NOAA Teacher at Sea
(Almost) aboard NOAA Ship Bell M. Shimada
September 2-15, 2018
Geographic Area of Cruise: Seattle, Washington to Newport, Oregon
Date: September 1, 2018
About My School and I:
My name is Justin Garritt and I teach mathematics in Baltimore City at KIPP Ujima Academy. KIPP stands for Knowledge is Power Program and is a nationwide charter school network. Most of the 224 KIPP schools serve in communities that have been historically left behind. My awesome middle school serves the best 750 5th through 8th graders in the world. Sadly, due to recent budget cuts throughout our city, science programs have been cut. Three years ago, our school reduced our students’
access to science in half. Students now only receive science for half the year. Many of our world’s most important problems require amazing and informed scientists and our kids have to be a part of those solutions. As a mathematics teacher who has the privilege of having my students for double the time of our science team, it is crucial that I make cross-curricular connections to science in my classroom. As a lifelong learner, I can’t wait to get on board a National Oceanic Atmospheric Association (NOAA) ship so I can investigate new and creative ways to infuse all the research I will be doing into my curriculum. I can’t wait for students at my school to see me working among the most talented scientists in the world. I can’t wait for my students at my school to picture themselves someday working as scientists with NOAA and solving our world’s most important problems that involve our precious environment. I can’t wait for my future students to get excited when learning statistics, scaling, and ratios with actual data I collected while sailing in the Pacific.
To My Baltimore and New York Supporters:
For those of you reading from Baltimore or my hometown, let me tell you a bit about what I am doing.
Last Fall I was sent information about a program called the National Oceanic Atmospheric Association Teacher at Sea Program (NOAA TAS) from a friend and mentor of mine, Amy Wilson. She knew how much I loved ships, water, and exciting adventures and thought I would be interested in this unique experience that could benefit my students and school. NOAA’s Teacher at Sea program gives K-12 teachers across the country insight into our ocean planet & increases understanding of earth system science through real research projects. Teachers are paired with wonderful scientists across a variety of ecosystems across the planet in order to learn from them so they can take back their knowledge gained to their school communities. Fast forward six months and here I am sailing aboard a NOAA ship named Bell A. Shimada. It sails from Seattle, Washington to Newport, Oregon and conducts scientific experiments throughout its journey. I will be writing about these over the next few weeks. Throughout the trip we will be using scientific equipment and techniques that I never knew existed. I will be studying and learning about things I never heard of. I will be working side by side with scientists to learn their exact roles. I will be interviewing people throughout the ship about what a career is like on board a NOAA ship. The whole time I will be posting updates and pictures on this blog. I hope you will join me on this journey.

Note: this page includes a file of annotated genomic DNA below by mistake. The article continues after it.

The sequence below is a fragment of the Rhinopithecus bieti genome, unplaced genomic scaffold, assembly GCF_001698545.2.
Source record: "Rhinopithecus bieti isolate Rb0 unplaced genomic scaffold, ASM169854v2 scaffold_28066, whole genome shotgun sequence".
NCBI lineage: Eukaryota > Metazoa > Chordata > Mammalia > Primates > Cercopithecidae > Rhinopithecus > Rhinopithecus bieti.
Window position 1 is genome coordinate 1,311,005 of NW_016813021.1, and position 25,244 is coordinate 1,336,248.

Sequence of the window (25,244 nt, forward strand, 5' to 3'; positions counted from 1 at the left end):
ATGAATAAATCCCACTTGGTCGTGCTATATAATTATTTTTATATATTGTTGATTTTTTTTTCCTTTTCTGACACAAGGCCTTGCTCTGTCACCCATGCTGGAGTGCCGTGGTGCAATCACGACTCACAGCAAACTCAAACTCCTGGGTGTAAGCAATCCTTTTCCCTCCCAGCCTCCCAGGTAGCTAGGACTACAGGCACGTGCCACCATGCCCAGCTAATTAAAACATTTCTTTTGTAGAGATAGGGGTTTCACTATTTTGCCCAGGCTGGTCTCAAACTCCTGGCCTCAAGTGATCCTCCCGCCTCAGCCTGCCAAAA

When I return to KIPP Baltimore, I hope that I will be better equipped to create epic math lessons that are grade level and common core aligned but infuse the data I collected on board Bell A. Shimada. I hope my ratios and proportions unit and my statistics unit come alive for my future scholars. I hope that I can teach my students about the incredible careers involving science with the NOAA so that a few consider it for their life path. Personally, I hope I can be more educated on some of the most pressing environmental issues the future of our world faces.
Although I am nervous about my lack of scientific knowledge, I am so excited to participate in this once in a life time opportunity for myself and my future students back in Baltimore.
The next time you will hear from me, I will be off the coast of Seattle surrounded by water, scientists, and fish.
3 Replies to “Justin Garritt: Preparing to Sail, September 1, 2018”
Have a wonderful experience, Justin. You’re such a marvelous example of a lifelong learner for your students. Have fun and be safe. Wishing you calm seas. Bon Voyage.
Hi, Justin: Happy to have found your blog. You’re “roomies” with the son of a lifetime friend of mine from the plains of Wyoming (Laramie). Hope you all have a great voyage of discovery and I look forward to reading your updates.
What a great adventure you’ll have.
Looking forward to your posts